Over the past two decades or so, medieval geopolitics have come to occupy an increasingly prominent place in the collective imagination—and writings—of International Relations scholars. Although these accounts differ significantly in terms of their respective analytical assumptions, theoretical concerns and scholarly contributions, they share at least one common – arguably, defining – element: a belief that a careful study of medieval geopolitics can help resolve a number of important debates surrounding the nature and dynamics of "international" relations. There are however three generic weaknesses characterizing the extant literature: a general failure to examine the existing historiography of medieval geopolitics, an inadequate account of the material and ideational forces that create patterns of violent conflict in medieval Latin Christendom, and a failure to take seriously the role of "religion" in the geopolitical relations of medieval Latin Christendom.
This book seeks to address these shortcomings by providing a theoretically guided and historically sensitive account of the geopolitical relations of medieval Latin Christendom. It does this by developing a theoretically informed picture of medieval geopolitics, theorizing the medieval-to-modern transition in a new and fruitful way, and suggesting ways in which a systematic analysis of medieval geopolitical relations can actually help to illuminate a range of contemporary geopolitical phenomena. Finally, it develops an historically sensitive conceptual framework for understanding geopolitical conflict and war more generally.
Table of Contents
List of Tables and Figures Preface 1. Introduction 2. Toward a Theory of Medieval Geopolitics 3. Proprietorial War 4. Public War 5. Religious War 6. War and the Medieval-to-Modern Transition 7. Conclusion: Medieval Geopolitics and IR Theory Bibliography Index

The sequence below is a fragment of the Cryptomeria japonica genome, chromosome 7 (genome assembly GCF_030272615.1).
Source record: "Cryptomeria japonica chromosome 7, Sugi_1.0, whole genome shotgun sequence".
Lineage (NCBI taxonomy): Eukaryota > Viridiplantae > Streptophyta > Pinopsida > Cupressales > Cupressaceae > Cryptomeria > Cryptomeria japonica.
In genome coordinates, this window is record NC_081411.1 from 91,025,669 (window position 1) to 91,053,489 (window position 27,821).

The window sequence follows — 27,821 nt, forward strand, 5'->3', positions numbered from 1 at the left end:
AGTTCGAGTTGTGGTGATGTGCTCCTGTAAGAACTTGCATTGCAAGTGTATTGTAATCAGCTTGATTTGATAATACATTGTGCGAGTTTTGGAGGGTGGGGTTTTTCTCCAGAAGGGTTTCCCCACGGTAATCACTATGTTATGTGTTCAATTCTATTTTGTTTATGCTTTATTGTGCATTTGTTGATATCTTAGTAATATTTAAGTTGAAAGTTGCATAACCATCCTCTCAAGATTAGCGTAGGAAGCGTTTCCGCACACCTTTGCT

Andrew Latham is an Associate Professor of Political Science at Macalester College, Saint Paul, Minnesota. He teaches International Relations and Medieval Political Thought. His most recent publication is "Theorizing the Crusades: Identity, Institutions and Religious War in Medieval Latin Christendom," International Studies Quarterly, 2011, vol. 55, no. 1, 223–243.
"Latham’s book deserves a wide readership. It is the first of its kind to engage with a literature that is probably unfamiliar to most students of international relations. It integrates historical interpretations of medieval politics with reflections on principal theories of international relations, and specifically with constructivist scholarship. ... Not the least of the reasons for welcoming this study, which is a courageous and innovative one by any standard, is that it stimulates large questions about the relationship between the medieval and modern international orders and about how to characterise and explain the main continuities and discontinuities. Theorising Medieval Geopolitics is essential reading for those who are interested in the historical development of the modern European state and states-system. It is invaluable for those who wish to understand what is at stake theoretically in attempting to understand the relationship between the ‘medieval’ and ‘modern’ eras."
– Andrew Linklater, Aberystwyth University, e-International Relations